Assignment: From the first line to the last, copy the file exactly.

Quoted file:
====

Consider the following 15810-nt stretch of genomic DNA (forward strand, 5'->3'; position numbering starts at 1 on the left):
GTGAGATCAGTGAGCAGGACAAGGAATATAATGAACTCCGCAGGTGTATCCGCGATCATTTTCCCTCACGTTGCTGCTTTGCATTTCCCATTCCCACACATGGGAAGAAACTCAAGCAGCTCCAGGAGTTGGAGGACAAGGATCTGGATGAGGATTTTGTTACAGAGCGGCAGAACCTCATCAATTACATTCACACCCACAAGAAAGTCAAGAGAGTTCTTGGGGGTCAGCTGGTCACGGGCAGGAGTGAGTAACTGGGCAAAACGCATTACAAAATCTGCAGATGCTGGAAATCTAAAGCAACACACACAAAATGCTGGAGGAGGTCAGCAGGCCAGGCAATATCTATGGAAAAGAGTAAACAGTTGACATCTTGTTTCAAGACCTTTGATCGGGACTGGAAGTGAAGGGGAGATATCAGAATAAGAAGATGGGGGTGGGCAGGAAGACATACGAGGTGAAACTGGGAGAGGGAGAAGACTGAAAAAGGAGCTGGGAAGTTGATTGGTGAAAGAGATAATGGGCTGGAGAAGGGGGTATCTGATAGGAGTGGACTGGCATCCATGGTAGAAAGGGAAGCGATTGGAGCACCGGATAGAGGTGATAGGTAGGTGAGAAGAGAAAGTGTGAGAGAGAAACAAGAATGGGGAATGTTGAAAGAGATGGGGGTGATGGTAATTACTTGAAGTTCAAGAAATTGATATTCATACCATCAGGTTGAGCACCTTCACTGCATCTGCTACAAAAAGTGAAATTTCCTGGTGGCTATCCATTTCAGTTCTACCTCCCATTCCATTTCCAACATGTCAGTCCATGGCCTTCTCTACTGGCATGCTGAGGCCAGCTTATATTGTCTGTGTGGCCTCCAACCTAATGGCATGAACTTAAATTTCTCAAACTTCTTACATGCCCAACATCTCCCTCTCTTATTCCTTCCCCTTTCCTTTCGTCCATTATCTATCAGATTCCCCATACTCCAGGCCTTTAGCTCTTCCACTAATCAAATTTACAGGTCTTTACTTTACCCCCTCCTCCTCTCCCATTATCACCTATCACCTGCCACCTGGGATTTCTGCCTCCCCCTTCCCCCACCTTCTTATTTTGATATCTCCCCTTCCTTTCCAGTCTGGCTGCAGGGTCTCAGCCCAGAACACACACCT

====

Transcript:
Consider the following 15810-nt stretch of genomic DNA (forward strand, 5'->3'; position numbering starts at 1 on the left):
GTGAGATCAGTGAGCAGGACAAGGAATATAATGAACTCCGCAGGTGTATCCGCGATCATTTTCCCTCACGTTGCTGCTTTGCATTTCCCATTCCCACACATGGGAAGAAACTCAAGCAGCTCCAGGAGTTGGAGGACAAGGATCTGGATGAGGATTTTGTTACAGAGCGGCAGAACCTCATCAATTACATTCACACCCACAAGAAAGTCAAGAGAGTTCTTGGGGGTCAGCTGGTCACGGGCAGGAGTGAGTAACTGGGCAAAACGCATTACAAAATCTGCAGATGCTGGAAATCTAAAGCAACACACACAAAATGCTGGAGGAGGTCAGCAGGCCAGGCAATATCTATGGAAAAGAGTAAACAGTTGACATCTTGTTTCAAGACCTTTGATCGGGACTGGAAGTGAAGGGGAGATATCAGAATAAGAAGATGGGGGTGGGCAGGAAGACATACGAGGTGAAACTGGGAGAGGGAGAAGACTGAAAAAGGAGCTGGGAAGTTGATTGGTGAAAGAGATAATGGGCTGGAGAAGGGGGTATCTGATAGGAGTGGACTGGCATCCATGGTAGAAAGGGAAGCGATTGGAGCACCGGATAGAGGTGATAGGTAGGTGAGAAGAGAAAGTGTGAGAGAGAAACAAGAATGGGGAATGTTGAAAGAGATGGGGGTGATGGTAATTACTTGAAGTTCAAGAAATTGATATTCATACCATCAGGTTGAGCACCTTCACTGCATCTGCTACAAAAAGTGAAATTTCCTGGTGGCTATCCATTTCAGTTCTACCTCCCATTCCATTTCCAACATGTCAGTCCATGGCCTTCTCTACTGGCATGCTGAGGCCAGCTTATATTGTCTGTGTGGCCTCCAACCTAATGGCATGAACTTAAATTTCTCAAACTTCTTACATGCCCAACATCTCCCTCTCTTATTCCTTCCCCTTTCCTTTCGTCCATTATCTATCAGATTCCCCATACTCCAGGCCTTTAGCTCTTCCACTAATCAAATTTACAGGTCTTTACTTTACCCCCTCCTCCTCTCCCATTATCACCTATCACCTGCCACCTGGGATTTCTGCCTCCCCCTTCCCCCACCTTCTTATTTTGATATCTCCCCTTCCTTTCCAGTCTGGCTGCAGGGTCTCAGCCCAGAACACACACCT